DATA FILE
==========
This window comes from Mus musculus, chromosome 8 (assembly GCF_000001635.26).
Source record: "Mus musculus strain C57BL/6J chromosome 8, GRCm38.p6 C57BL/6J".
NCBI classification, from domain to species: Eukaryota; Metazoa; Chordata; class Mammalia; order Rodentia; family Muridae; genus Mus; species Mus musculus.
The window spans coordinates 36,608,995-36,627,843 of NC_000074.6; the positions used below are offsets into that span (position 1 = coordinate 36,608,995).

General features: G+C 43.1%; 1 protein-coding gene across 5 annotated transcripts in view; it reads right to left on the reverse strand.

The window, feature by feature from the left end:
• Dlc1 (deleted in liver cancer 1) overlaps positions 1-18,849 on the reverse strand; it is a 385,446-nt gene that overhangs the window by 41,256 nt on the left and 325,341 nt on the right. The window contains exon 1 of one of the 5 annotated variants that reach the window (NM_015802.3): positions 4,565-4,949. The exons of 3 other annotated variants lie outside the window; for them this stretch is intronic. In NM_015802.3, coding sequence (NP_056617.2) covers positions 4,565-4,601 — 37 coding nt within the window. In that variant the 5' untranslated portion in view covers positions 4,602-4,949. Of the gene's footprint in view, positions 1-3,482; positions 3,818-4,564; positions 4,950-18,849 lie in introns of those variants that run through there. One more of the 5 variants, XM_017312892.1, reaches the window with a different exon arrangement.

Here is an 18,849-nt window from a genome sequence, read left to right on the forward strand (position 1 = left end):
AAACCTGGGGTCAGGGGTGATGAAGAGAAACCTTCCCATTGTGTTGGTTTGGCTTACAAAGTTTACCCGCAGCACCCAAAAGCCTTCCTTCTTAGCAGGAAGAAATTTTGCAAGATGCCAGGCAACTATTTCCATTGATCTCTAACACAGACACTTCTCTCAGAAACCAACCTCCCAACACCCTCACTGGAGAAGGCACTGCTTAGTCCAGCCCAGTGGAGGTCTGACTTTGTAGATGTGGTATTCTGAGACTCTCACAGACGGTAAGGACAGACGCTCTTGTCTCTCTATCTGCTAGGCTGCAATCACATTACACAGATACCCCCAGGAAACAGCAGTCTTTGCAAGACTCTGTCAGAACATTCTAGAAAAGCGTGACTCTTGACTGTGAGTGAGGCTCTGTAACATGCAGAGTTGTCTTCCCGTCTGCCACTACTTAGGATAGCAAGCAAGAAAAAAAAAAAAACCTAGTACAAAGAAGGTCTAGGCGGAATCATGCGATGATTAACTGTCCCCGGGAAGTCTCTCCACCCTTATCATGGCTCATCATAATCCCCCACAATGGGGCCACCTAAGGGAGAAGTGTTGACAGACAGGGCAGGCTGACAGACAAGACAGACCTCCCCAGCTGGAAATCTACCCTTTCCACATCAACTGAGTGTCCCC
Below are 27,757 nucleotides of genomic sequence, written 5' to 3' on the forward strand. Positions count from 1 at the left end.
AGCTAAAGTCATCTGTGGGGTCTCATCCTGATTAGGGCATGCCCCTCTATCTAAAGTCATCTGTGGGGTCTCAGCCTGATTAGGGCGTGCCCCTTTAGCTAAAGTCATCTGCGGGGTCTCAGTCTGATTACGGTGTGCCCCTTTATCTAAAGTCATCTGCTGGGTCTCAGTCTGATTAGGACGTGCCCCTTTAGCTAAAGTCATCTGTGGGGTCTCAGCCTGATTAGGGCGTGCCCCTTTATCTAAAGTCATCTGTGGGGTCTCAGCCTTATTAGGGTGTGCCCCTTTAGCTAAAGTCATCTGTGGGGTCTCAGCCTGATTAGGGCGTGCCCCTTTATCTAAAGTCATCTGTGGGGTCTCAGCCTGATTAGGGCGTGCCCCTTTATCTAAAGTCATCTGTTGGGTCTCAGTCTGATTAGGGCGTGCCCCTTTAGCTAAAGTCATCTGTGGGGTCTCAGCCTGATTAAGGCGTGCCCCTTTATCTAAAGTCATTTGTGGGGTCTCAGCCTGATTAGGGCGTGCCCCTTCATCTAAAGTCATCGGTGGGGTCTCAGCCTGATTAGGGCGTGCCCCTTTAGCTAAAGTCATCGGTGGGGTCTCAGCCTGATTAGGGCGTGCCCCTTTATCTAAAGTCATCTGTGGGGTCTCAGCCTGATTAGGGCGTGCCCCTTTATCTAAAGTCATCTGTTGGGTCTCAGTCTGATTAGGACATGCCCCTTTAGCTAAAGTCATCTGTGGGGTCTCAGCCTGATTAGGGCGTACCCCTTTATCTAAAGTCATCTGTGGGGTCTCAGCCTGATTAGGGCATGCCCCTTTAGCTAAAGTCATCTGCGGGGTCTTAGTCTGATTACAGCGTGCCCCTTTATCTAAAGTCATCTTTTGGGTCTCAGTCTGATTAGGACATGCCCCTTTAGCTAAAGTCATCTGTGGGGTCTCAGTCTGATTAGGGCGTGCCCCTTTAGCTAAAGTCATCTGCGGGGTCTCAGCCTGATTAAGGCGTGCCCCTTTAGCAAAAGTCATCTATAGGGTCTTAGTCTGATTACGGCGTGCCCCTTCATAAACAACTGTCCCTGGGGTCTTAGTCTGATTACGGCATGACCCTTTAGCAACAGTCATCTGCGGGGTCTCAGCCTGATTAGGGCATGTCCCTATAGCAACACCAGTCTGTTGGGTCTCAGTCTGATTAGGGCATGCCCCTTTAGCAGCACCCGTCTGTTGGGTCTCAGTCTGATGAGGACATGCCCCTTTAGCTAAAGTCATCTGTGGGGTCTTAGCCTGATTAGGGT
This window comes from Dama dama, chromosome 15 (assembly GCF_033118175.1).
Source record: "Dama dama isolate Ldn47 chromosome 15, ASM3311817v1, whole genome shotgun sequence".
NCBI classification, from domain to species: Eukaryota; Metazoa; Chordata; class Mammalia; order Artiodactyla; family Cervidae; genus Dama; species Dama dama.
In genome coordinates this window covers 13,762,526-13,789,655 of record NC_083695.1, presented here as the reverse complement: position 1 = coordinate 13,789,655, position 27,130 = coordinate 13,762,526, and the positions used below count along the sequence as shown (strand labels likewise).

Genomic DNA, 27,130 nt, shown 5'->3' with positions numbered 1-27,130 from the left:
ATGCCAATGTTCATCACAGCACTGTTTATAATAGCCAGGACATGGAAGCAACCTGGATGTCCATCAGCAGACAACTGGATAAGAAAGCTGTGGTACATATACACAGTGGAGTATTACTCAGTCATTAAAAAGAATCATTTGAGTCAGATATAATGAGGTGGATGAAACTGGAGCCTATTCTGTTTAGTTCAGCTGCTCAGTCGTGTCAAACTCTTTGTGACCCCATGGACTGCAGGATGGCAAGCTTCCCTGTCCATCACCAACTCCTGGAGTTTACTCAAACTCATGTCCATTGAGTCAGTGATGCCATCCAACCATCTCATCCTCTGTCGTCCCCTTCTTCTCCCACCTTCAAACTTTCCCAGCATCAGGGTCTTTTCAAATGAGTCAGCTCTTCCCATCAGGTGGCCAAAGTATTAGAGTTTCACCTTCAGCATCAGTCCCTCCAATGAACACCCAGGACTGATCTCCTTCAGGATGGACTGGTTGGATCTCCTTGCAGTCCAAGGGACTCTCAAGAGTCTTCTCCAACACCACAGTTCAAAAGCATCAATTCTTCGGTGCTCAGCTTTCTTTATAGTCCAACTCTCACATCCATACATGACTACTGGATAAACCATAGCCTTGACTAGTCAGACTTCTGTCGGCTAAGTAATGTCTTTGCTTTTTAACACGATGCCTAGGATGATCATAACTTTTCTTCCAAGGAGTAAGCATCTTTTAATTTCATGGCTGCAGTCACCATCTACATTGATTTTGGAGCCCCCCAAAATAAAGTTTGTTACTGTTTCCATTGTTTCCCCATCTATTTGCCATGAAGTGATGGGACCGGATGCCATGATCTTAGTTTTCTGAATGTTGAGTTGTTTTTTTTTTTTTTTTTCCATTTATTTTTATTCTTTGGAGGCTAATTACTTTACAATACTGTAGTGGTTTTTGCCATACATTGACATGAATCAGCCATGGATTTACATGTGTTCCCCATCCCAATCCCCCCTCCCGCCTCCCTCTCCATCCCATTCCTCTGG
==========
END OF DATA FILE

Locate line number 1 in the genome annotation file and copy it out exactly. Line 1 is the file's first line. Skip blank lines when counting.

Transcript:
This window comes from Mus musculus, chromosome 8 (assembly GCF_000001635.26).